Video: Surveying the Senkaku Islands (Uotsurijima)

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    Yesterday, the Tokyo metropolitan government sent a team to survey several of the Senkaku islands.

    The survey started early Sunday morning and finished shortly before 4 p.m.

    All activities were conducted from a boat, as the central government had turned down the metropolitan government’s request, filed on Aug. 22, for permission to land on the islets for the purpose.

    Tokyo Gov. Shintaro Ishihara has expressed his intention to visit the East China Sea islands himself in October when he sends another survey mission.

    Sunday’s surveying team had 25 members, including Tokyo government officials, real-estate appraisers and ocean policy experts. Their activities were primarily targeted at determining the asset values of three of the rocky, uninhabited islets: Uotsurijima, Kita-kojima and Minami-kojima, said Seiichiro Sakamaki, chief of the Tokyo government’s department in charge of Senkaku affairs, who headed the survey team.

    The survey is a step forward in Tokyo’s plan to purchase the islands. The national government may try to purchase the islands instead. The islands are currently privately owned by an elderly businessman who lives in Saitama prefecture.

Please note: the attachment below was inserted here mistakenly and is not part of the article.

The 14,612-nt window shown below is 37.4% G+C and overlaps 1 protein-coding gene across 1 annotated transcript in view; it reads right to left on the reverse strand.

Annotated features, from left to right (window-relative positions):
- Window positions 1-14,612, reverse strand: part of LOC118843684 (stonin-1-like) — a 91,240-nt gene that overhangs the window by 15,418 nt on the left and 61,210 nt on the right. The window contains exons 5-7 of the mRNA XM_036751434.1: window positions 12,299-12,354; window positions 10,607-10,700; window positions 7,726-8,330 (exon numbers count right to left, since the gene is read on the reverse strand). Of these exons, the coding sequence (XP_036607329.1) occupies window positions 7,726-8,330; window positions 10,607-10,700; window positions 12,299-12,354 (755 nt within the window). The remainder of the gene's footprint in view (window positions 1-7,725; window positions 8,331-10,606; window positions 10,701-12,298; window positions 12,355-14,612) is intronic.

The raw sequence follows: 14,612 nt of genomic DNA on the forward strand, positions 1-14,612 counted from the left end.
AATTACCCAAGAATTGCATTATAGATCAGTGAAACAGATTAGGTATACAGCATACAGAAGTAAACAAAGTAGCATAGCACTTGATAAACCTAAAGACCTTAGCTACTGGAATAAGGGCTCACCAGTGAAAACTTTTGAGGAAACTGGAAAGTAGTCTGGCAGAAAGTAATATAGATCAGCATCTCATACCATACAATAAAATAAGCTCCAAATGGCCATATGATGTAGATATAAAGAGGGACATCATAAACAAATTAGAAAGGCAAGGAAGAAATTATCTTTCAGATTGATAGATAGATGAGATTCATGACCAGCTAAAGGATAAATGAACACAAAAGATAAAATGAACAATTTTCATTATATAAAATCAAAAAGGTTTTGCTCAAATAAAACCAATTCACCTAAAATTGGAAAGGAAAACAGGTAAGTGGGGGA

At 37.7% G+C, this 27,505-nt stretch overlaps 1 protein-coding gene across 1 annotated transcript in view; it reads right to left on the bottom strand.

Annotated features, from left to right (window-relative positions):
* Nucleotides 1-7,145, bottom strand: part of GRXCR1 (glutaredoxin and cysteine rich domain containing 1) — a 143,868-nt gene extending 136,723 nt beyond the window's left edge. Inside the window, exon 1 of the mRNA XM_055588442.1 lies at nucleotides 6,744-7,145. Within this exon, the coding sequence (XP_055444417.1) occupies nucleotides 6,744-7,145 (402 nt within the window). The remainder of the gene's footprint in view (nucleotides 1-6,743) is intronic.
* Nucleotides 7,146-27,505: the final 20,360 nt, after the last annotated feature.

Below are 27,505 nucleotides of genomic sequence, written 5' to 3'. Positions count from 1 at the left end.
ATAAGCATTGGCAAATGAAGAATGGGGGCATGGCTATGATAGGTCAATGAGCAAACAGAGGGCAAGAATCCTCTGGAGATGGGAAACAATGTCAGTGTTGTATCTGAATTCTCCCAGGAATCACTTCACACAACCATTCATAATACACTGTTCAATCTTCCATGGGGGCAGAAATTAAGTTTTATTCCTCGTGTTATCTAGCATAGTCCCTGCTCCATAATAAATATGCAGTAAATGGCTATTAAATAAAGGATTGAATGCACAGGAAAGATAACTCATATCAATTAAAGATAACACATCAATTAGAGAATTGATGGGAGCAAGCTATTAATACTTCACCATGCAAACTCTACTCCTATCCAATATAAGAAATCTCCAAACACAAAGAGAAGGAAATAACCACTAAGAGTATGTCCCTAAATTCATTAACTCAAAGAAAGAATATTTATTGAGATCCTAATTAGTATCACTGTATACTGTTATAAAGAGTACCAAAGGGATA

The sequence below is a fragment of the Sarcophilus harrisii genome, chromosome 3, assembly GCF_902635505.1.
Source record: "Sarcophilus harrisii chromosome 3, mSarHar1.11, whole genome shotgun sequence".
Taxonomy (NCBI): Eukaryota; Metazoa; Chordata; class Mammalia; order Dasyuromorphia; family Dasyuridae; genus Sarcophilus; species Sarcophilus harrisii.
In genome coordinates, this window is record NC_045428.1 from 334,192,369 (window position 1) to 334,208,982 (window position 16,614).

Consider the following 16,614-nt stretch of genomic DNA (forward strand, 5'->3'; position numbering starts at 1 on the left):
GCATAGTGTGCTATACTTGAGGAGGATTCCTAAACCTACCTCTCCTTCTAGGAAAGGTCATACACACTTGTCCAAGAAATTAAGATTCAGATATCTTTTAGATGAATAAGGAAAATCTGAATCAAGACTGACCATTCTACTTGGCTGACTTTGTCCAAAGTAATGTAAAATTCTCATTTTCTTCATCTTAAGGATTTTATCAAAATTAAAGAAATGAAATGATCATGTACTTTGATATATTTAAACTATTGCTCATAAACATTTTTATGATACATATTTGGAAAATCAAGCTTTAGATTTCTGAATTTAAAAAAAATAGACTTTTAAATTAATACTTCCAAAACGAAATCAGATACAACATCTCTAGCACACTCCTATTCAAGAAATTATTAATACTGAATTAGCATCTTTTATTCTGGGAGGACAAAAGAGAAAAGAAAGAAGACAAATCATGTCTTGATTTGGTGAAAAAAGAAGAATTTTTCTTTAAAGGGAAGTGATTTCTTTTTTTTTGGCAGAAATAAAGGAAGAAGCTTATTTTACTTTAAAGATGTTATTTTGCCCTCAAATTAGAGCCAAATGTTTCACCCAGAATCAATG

Here are some excerpts from a video filmed by Professor Yoshihiko Yamada of Tokai University, an expert who was a member of the survey team:

    The video reveals some interesting information about Uotsurijima.

    • A lot of trash appears to have washed ashore, littering the lower areas of the island.
    • There is a small stream of water coming down the side of a hill. If it is fresh water, it could mean that the islands could support human habitation.
    • Goats, which were introduced to the island in 1978, are eating too much of the local vegetation. Hillsides have been stripped bare and are eroding.
    • A large cave on the southern tip of the island is impressive enough to become a sightseeing attraction.

    The survey team also visited the smaller islands of Minami Kojima and Kita Kojima, where they observed large numbers of birds.

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